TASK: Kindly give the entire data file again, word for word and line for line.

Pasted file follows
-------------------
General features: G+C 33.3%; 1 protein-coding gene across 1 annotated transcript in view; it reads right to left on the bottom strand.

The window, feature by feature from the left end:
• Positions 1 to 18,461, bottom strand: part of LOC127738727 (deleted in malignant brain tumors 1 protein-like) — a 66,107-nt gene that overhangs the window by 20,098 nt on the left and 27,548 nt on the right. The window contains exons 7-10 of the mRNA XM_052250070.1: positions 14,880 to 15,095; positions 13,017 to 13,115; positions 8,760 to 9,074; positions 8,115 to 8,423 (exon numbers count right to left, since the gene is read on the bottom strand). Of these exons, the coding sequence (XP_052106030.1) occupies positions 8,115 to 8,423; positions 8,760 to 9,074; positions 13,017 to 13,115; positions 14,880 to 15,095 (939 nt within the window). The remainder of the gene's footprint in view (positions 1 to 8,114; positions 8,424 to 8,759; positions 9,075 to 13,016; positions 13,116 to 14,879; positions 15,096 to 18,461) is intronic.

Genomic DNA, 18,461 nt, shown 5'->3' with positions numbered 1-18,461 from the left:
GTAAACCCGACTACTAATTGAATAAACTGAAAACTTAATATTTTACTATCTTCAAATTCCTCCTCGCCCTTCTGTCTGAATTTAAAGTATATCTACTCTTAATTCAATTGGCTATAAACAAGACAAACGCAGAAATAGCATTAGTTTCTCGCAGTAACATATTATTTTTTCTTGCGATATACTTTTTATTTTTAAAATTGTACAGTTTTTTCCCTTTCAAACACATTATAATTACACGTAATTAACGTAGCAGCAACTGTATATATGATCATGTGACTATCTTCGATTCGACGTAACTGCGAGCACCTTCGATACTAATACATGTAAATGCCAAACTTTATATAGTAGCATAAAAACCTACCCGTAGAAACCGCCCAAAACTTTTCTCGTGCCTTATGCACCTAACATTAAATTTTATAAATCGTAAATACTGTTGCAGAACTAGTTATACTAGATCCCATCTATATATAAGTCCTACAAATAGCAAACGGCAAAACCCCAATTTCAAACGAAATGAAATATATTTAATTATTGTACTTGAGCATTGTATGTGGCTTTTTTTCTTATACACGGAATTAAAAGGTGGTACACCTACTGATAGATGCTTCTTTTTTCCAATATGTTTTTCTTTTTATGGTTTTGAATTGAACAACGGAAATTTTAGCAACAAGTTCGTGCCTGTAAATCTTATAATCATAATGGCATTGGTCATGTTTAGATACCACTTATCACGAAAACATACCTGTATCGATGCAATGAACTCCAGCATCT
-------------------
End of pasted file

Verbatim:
General features: G+C 33.3%; 1 protein-coding gene across 1 annotated transcript in view; it reads right to left on the bottom strand.

The window, feature by feature from the left end:
• Positions 1 to 18,461, bottom strand: part of LOC127738727 (deleted in malignant brain tumors 1 protein-like) — a 66,107-nt gene that overhangs the window by 20,098 nt on the left and 27,548 nt on the right. The window contains exons 7-10 of the mRNA XM_052250070.1: positions 14,880 to 15,095; positions 13,017 to 13,115; positions 8,760 to 9,074; positions 8,115 to 8,423 (exon numbers count right to left, since the gene is read on the bottom strand). Of these exons, the coding sequence (XP_052106030.1) occupies positions 8,115 to 8,423; positions 8,760 to 9,074; positions 13,017 to 13,115; positions 14,880 to 15,095 (939 nt within the window). The remainder of the gene's footprint in view (positions 1 to 8,114; positions 8,424 to 8,759; positions 9,075 to 13,016; positions 13,116 to 14,879; positions 15,096 to 18,461) is intronic.

Genomic DNA, 18,461 nt, shown 5'->3' with positions numbered 1-18,461 from the left:
GTAAACCCGACTACTAATTGAATAAACTGAAAACTTAATATTTTACTATCTTCAAATTCCTCCTCGCCCTTCTGTCTGAATTTAAAGTATATCTACTCTTAATTCAATTGGCTATAAACAAGACAAACGCAGAAATAGCATTAGTTTCTCGCAGTAACATATTATTTTTTCTTGCGATATACTTTTTATTTTTAAAATTGTACAGTTTTTTCCCTTTCAAACACATTATAATTACACGTAATTAACGTAGCAGCAACTGTATATATGATCATGTGACTATCTTCGATTCGACGTAACTGCGAGCACCTTCGATACTAATACATGTAAATGCCAAACTTTATATAGTAGCATAAAAACCTACCCGTAGAAACCGCCCAAAACTTTTCTCGTGCCTTATGCACCTAACATTAAATTTTATAAATCGTAAATACTGTTGCAGAACTAGTTATACTAGATCCCATCTATATATAAGTCCTACAAATAGCAAACGGCAAAACCCCAATTTCAAACGAAATGAAATATATTTAATTATTGTACTTGAGCATTGTATGTGGCTTTTTTTCTTATACACGGAATTAAAAGGTGGTACACCTACTGATAGATGCTTCTTTTTTCCAATATGTTTTTCTTTTTATGGTTTTGAATTGAACAACGGAAATTTTAGCAACAAGTTCGTGCCTGTAAATCTTATAATCATAATGGCATTGGTCATGTTTAGATACCACTTATCACGAAAACATACCTGTATCGATGCAATGAACTCCAGCATCT